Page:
In the 15th Century, growing awareness towards the plight of the destitute led many to partake in almsgiving (charitable donations to the poor). Many well-off members of society took this as an opportunity to attain salvation, donating money--as Jesus advocated--so that their deeds might be smiled upon from above. A Catholic priest, in a sermon in France in this time period, cautioned against this, praising those who contributed money while in good health, but rebuking those who donated when they were sick or near death: "There is no great value in giving" when one will be dead shortly, and has no use for the money. While he encouraged almsgiving, he warned that God would see if selfish reasons existed. In addition to private donations, handled through religious institutions, civil governments also felt a responsibility to help the poor. A resolution, passed by the town council of Dijon, France, in 1482 stated that "[The town] will rent...a barn to put [the destitute] for the night," in addition to caring for the needs of the poor as well as possible.
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...n in 1674 that the poor "have no worries." Excessive charity had given the destitute a carefree lifestyle: they had nothing to lose. Though he retained the harsh views of the 16th Century, the general attitude of the 1600's was one of sympathy and charity.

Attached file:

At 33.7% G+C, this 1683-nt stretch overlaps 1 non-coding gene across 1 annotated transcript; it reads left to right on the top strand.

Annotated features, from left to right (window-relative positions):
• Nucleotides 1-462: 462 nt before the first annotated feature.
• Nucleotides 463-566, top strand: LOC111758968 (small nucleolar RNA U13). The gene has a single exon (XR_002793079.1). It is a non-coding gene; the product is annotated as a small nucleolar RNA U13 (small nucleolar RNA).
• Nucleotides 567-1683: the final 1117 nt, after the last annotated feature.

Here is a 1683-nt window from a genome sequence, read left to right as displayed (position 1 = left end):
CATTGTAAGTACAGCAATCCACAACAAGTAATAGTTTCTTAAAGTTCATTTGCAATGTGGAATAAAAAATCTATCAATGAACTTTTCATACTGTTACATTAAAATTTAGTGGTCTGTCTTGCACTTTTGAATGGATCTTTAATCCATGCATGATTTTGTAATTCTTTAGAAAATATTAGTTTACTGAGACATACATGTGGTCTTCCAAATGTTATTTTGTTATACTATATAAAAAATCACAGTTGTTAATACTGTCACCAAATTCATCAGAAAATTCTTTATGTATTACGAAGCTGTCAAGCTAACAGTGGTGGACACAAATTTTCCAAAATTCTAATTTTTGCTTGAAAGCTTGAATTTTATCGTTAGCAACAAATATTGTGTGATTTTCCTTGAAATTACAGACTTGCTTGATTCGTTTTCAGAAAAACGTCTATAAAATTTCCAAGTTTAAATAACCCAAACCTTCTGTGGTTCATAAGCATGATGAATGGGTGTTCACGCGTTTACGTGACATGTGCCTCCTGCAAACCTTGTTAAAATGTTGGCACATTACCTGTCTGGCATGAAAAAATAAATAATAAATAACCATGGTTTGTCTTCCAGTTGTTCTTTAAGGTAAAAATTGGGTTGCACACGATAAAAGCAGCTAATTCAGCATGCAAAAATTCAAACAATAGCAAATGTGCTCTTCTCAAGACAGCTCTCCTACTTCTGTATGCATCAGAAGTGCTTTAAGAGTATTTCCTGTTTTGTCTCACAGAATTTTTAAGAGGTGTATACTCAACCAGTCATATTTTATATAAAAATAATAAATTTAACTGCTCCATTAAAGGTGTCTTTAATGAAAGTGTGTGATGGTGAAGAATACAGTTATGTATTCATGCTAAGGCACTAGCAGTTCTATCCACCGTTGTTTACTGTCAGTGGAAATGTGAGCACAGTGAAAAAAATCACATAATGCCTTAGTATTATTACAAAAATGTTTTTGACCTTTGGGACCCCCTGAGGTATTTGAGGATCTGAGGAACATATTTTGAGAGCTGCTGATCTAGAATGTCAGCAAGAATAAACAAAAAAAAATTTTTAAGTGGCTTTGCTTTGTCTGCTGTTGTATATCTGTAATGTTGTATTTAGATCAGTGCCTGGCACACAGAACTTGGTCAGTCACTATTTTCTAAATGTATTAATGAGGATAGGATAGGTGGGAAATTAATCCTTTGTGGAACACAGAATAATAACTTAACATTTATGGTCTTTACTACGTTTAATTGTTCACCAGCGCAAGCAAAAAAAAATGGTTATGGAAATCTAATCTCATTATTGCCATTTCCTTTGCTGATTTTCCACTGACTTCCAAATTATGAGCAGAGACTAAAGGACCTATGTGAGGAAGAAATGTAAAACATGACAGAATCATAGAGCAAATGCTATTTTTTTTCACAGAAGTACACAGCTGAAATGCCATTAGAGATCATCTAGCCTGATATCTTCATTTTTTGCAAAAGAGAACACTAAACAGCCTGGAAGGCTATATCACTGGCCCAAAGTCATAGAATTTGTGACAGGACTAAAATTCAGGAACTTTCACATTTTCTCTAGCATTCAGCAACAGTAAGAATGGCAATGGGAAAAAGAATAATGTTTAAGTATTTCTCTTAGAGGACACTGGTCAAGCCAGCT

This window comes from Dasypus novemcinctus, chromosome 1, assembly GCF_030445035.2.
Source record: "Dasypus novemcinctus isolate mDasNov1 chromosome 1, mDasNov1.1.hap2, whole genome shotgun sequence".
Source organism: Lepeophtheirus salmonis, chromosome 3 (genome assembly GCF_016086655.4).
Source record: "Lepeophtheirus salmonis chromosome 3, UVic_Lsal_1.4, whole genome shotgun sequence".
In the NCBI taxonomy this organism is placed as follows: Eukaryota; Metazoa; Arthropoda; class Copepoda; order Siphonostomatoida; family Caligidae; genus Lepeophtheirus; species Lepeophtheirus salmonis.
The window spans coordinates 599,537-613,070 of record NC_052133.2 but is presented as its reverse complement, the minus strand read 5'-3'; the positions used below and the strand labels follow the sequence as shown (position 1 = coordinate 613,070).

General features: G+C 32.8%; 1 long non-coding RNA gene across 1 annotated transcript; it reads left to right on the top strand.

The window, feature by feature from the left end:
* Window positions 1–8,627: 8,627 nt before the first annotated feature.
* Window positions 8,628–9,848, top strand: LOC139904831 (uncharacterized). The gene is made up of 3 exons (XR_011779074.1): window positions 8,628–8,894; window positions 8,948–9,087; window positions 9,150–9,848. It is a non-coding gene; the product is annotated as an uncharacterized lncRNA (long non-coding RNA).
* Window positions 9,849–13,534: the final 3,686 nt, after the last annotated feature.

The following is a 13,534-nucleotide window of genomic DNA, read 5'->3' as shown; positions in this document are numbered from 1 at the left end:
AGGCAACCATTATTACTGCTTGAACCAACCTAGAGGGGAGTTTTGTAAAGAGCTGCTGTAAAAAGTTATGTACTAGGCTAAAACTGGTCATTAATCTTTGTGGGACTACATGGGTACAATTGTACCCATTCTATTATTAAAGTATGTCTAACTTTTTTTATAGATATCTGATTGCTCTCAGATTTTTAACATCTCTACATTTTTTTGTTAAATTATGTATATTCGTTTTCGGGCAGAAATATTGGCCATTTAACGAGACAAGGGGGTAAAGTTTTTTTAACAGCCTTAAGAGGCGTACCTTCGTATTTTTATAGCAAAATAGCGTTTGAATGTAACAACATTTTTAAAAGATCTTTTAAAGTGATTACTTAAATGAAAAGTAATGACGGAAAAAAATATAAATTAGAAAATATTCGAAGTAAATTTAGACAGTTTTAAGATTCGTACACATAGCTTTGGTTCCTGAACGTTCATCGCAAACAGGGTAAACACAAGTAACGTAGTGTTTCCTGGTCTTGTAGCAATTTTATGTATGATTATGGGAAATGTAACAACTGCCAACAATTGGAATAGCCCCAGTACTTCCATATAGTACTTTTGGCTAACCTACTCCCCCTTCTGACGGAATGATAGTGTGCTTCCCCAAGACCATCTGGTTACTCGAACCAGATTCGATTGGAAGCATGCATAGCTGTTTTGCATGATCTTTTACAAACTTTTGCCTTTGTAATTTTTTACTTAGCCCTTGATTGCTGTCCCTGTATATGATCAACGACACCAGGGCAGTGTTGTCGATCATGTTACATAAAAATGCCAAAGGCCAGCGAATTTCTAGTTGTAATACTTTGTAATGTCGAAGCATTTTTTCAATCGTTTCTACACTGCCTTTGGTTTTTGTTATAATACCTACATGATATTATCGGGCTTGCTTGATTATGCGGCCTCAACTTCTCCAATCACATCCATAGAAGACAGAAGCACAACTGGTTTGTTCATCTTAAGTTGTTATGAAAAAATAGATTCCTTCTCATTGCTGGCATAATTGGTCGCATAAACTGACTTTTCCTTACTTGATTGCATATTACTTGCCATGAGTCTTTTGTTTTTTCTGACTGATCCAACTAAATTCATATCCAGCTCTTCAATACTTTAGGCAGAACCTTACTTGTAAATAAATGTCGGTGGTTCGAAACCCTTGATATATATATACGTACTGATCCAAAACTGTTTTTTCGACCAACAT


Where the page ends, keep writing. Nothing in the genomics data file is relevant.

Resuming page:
To conclude, three sets of views existed in the 15th, 16th, and 17th Centuries regarding the destitute. In the 1400's, the poor were treated with sympathy and charity. In the next century, the poor were regarded with suspicion and hatred, which occasionally led to abuse. By the 17th Century, charity had resumed through private citizens and religious orders, though the wealthy still regarded the idle poor as worthless and undeserving of aid. These three often-conflicting sets of views had a profound effect on the lives of the European poor: they determined how the destitute were treated and socially regarded.
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